It is time to talk about the second part of the Venice Biennale (if you missed my review of the Giardini, it can be found here). This time, we head to the Arsenale, a historic shipyard responsible for the naval power of Venice over the last millennia. The Arsenale is a nice contrast to the Giardini. The exhibition is entirely indoors, allowing you to escape the scorching heat and enjoy the exhibition in the large, cool exhibition spaces.
Maybe it was the cold, but the first few installations gave me goosebumps. The exhibition starts with a stunning set of individual works, each carrying strong political messages in their own unique way. One of the opening pieces is a film by Christian Marclay called 48 War Movies. As the title might suggest, it is 48 war movies overlaid and played at the same time, creating an audio-visual spectacle. The dissonance on the screen paired with the overwhelming sounds of gunfire and mangled voices create an awe-inspiring spectacle, outlining the scale of wars and the souls involved. Even quiet parts in some movies, where people are happily talking and reminiscing, are overpowered by the colossal white noise of war.
Other displays were a lot more subtle, yet equally as powerful. Shilpa Gupta’s For, in your tongue, I cannot fit was one such piece. The dimly lit room is filled with 100 microphones, each reverse-wired to produce sounds. A symphony of voices read 100 poems of 100 poets who are all currently political prisoners across the world. As you walk through the space, surrounded by rippling and moving voices, you can read each individual poem skewered under the microphones. Each one is a silenced voice. The whispers of ghosts of living people were haunting, creating a truly moving experience.
The last individual piece I want to talk about is the one of Tavares Strachan. Strachan’s installation talks about individuals who have radically contributed to the progression of humanity but have stayed invisible to history. The installation has a large neon sign telling the story of Robert Henry Lawrence Jr., who was the first African-American astronaut, died due to an accident during a training mission. There wasn’t another African-American astronaut for another 11 years after this event, and Lawrence’s family received a lot of hate mail after the accident. Behind the wall is a body made out of neon lights. Strachan has sent a golden jar, blessed as a container of Lawrence’s soul, into space on a satellite. As the satellite passes overhead every 4 hours, the neon body goes dark. Sadly, I did not get to see the lights turning off. The notion, however, is powerful. It gives Lawrence a strong presence. Even though his soul is all the way out in space, the direct connection back to that room makes it feel like he is there. It respects him and makes him visible to the public, more than he was ever acknowledged before. Magically, Strachan has fulfilled Lawrence’s destiny as an astronaut by sending his soul out on a space mission. And as he looks down on the earth from his orbit, he is above all conflict and discrimination on the planet.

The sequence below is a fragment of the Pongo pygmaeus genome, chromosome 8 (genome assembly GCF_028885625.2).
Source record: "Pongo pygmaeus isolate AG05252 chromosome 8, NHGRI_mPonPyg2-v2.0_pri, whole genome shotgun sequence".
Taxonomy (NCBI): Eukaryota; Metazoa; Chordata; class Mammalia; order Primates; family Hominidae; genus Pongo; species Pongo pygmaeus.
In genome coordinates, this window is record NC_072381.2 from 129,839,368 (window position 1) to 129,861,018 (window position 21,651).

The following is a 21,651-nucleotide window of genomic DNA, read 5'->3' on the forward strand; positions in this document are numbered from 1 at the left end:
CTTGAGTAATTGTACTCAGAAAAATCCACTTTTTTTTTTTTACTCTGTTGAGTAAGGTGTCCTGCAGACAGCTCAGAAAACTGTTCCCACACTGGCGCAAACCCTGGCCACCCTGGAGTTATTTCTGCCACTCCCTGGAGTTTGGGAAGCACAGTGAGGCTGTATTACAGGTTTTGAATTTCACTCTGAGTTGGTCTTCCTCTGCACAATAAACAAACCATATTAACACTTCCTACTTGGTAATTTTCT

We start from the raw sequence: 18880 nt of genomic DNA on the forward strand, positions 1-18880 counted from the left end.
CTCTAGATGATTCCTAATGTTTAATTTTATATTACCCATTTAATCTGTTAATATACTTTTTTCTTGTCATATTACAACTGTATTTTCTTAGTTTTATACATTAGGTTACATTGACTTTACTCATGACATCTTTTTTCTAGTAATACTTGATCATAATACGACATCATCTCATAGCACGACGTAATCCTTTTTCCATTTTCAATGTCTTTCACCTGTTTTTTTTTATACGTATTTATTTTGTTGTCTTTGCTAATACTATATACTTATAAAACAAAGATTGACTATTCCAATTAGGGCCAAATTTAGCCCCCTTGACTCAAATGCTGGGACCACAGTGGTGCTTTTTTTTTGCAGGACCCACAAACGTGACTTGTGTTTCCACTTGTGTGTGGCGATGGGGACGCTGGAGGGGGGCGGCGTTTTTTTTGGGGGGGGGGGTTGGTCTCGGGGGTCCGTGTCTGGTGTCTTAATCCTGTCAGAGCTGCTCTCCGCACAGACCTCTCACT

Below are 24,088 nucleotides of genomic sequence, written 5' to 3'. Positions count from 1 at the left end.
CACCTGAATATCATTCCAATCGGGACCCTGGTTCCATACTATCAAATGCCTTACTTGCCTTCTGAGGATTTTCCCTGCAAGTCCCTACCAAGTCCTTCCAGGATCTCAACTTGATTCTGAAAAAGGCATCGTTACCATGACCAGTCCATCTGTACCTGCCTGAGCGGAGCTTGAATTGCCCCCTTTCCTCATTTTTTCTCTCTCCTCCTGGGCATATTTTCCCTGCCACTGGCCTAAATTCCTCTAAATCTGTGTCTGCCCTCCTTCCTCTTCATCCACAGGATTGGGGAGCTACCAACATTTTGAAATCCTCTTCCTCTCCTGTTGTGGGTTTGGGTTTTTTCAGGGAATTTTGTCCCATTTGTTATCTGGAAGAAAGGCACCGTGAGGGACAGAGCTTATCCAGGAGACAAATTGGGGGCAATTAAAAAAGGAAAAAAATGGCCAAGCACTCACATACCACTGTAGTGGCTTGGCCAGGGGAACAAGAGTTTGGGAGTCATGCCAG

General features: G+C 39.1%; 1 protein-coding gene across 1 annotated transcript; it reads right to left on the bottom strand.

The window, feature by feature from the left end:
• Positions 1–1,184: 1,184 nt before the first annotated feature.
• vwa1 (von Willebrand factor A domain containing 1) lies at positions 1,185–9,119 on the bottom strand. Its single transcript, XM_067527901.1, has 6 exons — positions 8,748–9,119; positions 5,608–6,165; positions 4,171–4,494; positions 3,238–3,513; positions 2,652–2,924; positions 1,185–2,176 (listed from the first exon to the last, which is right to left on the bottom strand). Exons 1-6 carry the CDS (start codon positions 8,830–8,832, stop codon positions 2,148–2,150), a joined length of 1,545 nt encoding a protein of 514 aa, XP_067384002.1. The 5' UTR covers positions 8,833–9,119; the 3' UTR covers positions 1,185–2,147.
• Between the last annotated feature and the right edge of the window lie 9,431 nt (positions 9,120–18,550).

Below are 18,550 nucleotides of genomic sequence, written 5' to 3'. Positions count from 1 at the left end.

The start of the exhibition was incredibly strong. I was honestly shocked at how good the exhibition was. However, as we walked further and further through the exhibition, the work became more and more abstract, and I started to lose interest. As I said in the previous post, I understand that the work could have significant meaning to it, but it flies well over my head. I guess the first section of the exhibition focused on issues that I am interested in and involved in, and I lost that enthusiasm the further we got.
This theme continued through to the national pavilions. Last year, the architectural displays at the Arsenale were the highlight of my visit, but this year was a bit of a letdown. It might be due to the incredible start setting my standards too high. And no offence to the artists displaying their work, it was just not to my taste. By the time we got to the Italian and Chinese pavilions, I had entirely tuned out. The Italian pavilion was a maze with random items and sketches scattered throughout, and the Chinese display was equally cryptic. The issue with the national pavilions is that they do not provide much of an explanation for the work, expecting you to either read up beforehand or figure it out yourself. I understand a lot of art has to be interpreted in your own objective way, however, this is a huge show which thousands and thousands of people visit, and I think should be more accommodating to people outside the inner art circles. It also seems that similarly to the Giardini, the more prominent countries show more obnoxious and abstract work with very little care to the theme of the show. It seems that they do not want to send out a political message, and would rather show art for art’s sake.
I don’t want to end on a bummer, so I will talk about one more piece that struck a chord with me. Outside the Arsenale, between the main building and the Italian pavilion, there was a wreckage of a boat. The sole reason why I wanted to see the Biennale this year. It is a boat that carried between 700 and 1100 immigrants from Libya to Europe. It sunk on the 18th of April, 2015 with only 28 survivors. Is this art? Is it disrespectful to show what is essentially a mass grave? It is a perfect example of the artist showing us the times that we live in. On the one hand, tragic conflicts are happening around the world. People are forced to flee their homes and travel to foreign lands in the hope of finding peace, during what we consider to be peaceful times. But on the other hand, the boat being displayed seems to have stirred up more controversy than the thousand lives lost on the boat, and the thousands more lost around the world. What are our priorities? Why do we put more effort into talking about issues at art shows than actually trying to solve the conflicts?